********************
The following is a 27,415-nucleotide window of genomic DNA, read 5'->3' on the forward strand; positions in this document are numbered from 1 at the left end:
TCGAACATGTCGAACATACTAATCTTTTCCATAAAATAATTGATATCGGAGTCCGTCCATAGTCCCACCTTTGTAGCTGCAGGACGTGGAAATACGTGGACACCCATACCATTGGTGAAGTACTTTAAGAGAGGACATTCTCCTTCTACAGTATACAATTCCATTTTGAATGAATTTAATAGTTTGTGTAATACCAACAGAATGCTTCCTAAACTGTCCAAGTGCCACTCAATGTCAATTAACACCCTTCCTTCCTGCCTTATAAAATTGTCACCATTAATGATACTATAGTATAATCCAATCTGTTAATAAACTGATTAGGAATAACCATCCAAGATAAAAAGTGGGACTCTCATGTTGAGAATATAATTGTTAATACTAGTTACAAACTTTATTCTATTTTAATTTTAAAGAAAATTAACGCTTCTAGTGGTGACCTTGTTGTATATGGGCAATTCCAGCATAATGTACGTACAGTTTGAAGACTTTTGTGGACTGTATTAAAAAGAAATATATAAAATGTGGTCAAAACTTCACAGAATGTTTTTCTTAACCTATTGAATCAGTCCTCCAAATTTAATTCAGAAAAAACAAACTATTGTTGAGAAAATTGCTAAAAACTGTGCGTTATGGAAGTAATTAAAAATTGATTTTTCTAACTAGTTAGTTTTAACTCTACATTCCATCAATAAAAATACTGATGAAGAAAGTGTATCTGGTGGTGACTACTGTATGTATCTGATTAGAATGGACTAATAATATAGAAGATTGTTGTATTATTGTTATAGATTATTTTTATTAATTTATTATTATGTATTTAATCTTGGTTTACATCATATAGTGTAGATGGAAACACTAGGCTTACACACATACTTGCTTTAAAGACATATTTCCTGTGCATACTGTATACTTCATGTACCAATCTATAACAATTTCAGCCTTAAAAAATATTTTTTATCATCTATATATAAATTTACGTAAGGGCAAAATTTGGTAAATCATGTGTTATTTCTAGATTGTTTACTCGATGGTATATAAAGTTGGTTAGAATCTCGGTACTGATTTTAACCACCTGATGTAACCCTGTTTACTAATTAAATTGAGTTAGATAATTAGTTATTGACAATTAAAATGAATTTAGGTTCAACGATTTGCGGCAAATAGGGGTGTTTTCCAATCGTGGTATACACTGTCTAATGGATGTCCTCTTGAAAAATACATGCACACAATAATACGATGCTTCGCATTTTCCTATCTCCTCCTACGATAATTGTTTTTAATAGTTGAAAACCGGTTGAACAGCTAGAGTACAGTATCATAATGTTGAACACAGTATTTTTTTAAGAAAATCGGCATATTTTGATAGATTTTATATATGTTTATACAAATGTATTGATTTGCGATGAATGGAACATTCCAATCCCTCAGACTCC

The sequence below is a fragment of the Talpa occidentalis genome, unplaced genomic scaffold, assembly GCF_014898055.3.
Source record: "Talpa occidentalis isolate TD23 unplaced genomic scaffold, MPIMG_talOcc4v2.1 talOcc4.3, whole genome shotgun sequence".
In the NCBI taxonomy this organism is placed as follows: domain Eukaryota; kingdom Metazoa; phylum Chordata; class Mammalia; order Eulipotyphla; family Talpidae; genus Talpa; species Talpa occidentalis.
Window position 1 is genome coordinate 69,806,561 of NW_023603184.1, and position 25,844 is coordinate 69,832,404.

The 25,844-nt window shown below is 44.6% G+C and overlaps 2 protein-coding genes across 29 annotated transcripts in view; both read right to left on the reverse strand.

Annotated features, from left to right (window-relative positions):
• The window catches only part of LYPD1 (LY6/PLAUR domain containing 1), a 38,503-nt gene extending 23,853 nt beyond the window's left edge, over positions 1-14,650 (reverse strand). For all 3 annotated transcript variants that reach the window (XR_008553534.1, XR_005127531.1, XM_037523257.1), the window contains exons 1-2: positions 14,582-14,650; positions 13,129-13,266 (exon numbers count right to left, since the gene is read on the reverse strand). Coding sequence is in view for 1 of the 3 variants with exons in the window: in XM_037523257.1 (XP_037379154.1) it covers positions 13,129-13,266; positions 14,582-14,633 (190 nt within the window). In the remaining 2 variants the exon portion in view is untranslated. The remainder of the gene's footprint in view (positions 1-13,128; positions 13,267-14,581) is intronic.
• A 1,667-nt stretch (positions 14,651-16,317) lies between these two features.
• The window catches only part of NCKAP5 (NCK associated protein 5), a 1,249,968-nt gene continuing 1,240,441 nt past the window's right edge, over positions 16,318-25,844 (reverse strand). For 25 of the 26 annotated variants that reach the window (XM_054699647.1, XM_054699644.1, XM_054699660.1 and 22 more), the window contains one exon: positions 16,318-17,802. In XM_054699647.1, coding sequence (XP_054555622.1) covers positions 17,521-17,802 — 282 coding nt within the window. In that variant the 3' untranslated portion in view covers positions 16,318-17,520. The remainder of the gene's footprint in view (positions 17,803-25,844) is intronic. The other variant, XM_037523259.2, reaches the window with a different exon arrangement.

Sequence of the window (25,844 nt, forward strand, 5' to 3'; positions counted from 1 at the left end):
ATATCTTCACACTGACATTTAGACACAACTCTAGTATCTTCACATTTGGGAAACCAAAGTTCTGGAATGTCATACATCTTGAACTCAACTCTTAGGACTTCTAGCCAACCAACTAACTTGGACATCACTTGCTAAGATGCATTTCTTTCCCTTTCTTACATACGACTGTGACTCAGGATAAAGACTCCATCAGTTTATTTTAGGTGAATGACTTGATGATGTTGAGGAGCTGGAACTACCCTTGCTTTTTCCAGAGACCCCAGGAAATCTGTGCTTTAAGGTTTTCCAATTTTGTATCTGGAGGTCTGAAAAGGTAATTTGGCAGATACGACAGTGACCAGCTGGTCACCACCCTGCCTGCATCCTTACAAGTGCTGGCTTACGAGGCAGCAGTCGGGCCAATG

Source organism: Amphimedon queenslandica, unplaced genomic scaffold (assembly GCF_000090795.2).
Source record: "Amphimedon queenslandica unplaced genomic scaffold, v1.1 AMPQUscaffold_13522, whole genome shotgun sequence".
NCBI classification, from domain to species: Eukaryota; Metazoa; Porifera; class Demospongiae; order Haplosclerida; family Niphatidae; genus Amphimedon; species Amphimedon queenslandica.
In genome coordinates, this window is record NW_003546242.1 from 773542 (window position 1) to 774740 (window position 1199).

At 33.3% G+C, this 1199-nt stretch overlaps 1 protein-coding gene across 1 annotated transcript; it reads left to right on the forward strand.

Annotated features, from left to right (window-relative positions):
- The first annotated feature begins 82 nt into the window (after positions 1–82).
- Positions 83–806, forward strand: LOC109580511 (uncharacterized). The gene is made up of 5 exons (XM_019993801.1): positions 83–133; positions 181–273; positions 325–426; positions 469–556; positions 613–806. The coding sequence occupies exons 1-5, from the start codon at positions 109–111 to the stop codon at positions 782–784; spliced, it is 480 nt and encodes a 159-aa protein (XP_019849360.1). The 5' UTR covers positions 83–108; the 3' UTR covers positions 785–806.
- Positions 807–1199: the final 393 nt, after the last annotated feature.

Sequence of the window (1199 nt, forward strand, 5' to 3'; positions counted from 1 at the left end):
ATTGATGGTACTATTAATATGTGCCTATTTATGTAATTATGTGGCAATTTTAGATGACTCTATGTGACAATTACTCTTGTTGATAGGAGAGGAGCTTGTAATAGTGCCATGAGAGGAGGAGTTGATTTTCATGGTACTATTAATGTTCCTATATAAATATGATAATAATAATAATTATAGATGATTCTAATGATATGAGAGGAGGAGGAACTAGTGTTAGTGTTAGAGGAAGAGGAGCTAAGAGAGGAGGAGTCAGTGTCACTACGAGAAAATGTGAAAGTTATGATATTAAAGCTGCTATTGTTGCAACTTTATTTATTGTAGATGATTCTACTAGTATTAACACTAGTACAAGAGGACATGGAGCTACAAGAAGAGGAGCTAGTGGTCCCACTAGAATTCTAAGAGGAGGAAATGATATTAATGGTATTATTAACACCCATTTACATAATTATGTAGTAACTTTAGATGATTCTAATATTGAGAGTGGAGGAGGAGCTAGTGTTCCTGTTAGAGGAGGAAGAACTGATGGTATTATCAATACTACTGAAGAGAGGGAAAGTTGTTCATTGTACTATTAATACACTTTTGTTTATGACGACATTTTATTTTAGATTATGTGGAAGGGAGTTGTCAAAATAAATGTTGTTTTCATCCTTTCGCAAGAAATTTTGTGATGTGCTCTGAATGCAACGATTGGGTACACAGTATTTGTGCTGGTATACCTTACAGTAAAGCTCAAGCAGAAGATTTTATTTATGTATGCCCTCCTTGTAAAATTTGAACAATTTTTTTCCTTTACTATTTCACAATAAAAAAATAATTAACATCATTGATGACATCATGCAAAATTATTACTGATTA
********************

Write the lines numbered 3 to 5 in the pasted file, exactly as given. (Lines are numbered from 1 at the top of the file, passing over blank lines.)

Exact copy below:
The sequence below is a fragment of the Talpa occidentalis genome, unplaced genomic scaffold, assembly GCF_014898055.3.
Source record: "Talpa occidentalis isolate TD23 unplaced genomic scaffold, MPIMG_talOcc4v2.1 talOcc4.3, whole genome shotgun sequence".
In the NCBI taxonomy this organism is placed as follows: domain Eukaryota; kingdom Metazoa; phylum Chordata; class Mammalia; order Eulipotyphla; family Talpidae; genus Talpa; species Talpa occidentalis.